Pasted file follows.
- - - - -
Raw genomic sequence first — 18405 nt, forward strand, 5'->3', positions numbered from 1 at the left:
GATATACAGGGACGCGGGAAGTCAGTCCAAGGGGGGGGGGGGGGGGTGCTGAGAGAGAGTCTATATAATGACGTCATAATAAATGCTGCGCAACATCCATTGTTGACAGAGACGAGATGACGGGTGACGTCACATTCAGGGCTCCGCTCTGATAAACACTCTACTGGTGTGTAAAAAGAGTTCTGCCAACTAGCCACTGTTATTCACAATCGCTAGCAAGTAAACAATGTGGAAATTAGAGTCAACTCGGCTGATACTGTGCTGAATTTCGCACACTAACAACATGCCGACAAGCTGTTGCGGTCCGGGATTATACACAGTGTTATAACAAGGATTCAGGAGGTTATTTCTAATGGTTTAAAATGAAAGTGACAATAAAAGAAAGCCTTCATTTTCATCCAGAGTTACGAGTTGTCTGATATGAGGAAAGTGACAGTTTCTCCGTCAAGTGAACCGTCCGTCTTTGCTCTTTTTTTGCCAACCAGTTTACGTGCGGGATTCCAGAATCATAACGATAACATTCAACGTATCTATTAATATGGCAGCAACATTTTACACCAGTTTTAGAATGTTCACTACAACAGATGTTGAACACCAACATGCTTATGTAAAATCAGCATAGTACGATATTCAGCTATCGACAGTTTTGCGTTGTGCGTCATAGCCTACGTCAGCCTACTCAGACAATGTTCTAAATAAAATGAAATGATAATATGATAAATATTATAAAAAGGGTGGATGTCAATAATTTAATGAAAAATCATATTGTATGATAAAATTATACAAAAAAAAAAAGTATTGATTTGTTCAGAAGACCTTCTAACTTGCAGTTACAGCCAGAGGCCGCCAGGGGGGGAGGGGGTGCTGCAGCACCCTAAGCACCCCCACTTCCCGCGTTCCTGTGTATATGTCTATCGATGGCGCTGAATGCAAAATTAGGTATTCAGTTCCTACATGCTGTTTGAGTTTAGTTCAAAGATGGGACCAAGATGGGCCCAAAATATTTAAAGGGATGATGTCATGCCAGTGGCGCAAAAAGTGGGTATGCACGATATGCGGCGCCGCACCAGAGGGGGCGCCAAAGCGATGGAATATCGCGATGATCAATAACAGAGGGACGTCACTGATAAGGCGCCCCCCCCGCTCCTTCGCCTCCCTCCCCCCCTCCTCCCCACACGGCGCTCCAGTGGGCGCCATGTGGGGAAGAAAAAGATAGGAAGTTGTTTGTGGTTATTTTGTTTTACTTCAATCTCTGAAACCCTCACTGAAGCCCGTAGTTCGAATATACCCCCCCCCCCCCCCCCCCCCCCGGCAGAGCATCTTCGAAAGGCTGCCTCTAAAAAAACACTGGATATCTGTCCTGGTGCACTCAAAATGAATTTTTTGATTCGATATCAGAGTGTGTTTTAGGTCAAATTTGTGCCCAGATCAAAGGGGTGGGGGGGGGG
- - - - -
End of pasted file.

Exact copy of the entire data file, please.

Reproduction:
Raw genomic sequence first — 18405 nt, forward strand, 5'->3', positions numbered from 1 at the left:
GATATACAGGGACGCGGGAAGTCAGTCCAAGGGGGGGGGGGGGGGGTGCTGAGAGAGAGTCTATATAATGACGTCATAATAAATGCTGCGCAACATCCATTGTTGACAGAGACGAGATGACGGGTGACGTCACATTCAGGGCTCCGCTCTGATAAACACTCTACTGGTGTGTAAAAAGAGTTCTGCCAACTAGCCACTGTTATTCACAATCGCTAGCAAGTAAACAATGTGGAAATTAGAGTCAACTCGGCTGATACTGTGCTGAATTTCGCACACTAACAACATGCCGACAAGCTGTTGCGGTCCGGGATTATACACAGTGTTATAACAAGGATTCAGGAGGTTATTTCTAATGGTTTAAAATGAAAGTGACAATAAAAGAAAGCCTTCATTTTCATCCAGAGTTACGAGTTGTCTGATATGAGGAAAGTGACAGTTTCTCCGTCAAGTGAACCGTCCGTCTTTGCTCTTTTTTTGCCAACCAGTTTACGTGCGGGATTCCAGAATCATAACGATAACATTCAACGTATCTATTAATATGGCAGCAACATTTTACACCAGTTTTAGAATGTTCACTACAACAGATGTTGAACACCAACATGCTTATGTAAAATCAGCATAGTACGATATTCAGCTATCGACAGTTTTGCGTTGTGCGTCATAGCCTACGTCAGCCTACTCAGACAATGTTCTAAATAAAATGAAATGATAATATGATAAATATTATAAAAAGGGTGGATGTCAATAATTTAATGAAAAATCATATTGTATGATAAAATTATACAAAAAAAAAAAGTATTGATTTGTTCAGAAGACCTTCTAACTTGCAGTTACAGCCAGAGGCCGCCAGGGGGGGAGGGGGTGCTGCAGCACCCTAAGCACCCCCACTTCCCGCGTTCCTGTGTATATGTCTATCGATGGCGCTGAATGCAAAATTAGGTATTCAGTTCCTACATGCTGTTTGAGTTTAGTTCAAAGATGGGACCAAGATGGGCCCAAAATATTTAAAGGGATGATGTCATGCCAGTGGCGCAAAAAGTGGGTATGCACGATATGCGGCGCCGCACCAGAGGGGGCGCCAAAGCGATGGAATATCGCGATGATCAATAACAGAGGGACGTCACTGATAAGGCGCCCCCCCCGCTCCTTCGCCTCCCTCCCCCCCTCCTCCCCACACGGCGCTCCAGTGGGCGCCATGTGGGGAAGAAAAAGATAGGAAGTTGTTTGTGGTTATTTTGTTTTACTTCAATCTCTGAAACCCTCACTGAAGCCCGTAGTTCGAATATACCCCCCCCCCCCCCCCCCCCCCCGGCAGAGCATCTTCGAAAGGCTGCCTCTAAAAAAACACTGGATATCTGTCCTGGTGCACTCAAAATGAATTTTTTGATTCGATATCAGAGTGTGTTTTAGGTCAAATTTGTGCCCAGATCAAAGGGGTGGGGGGGGGG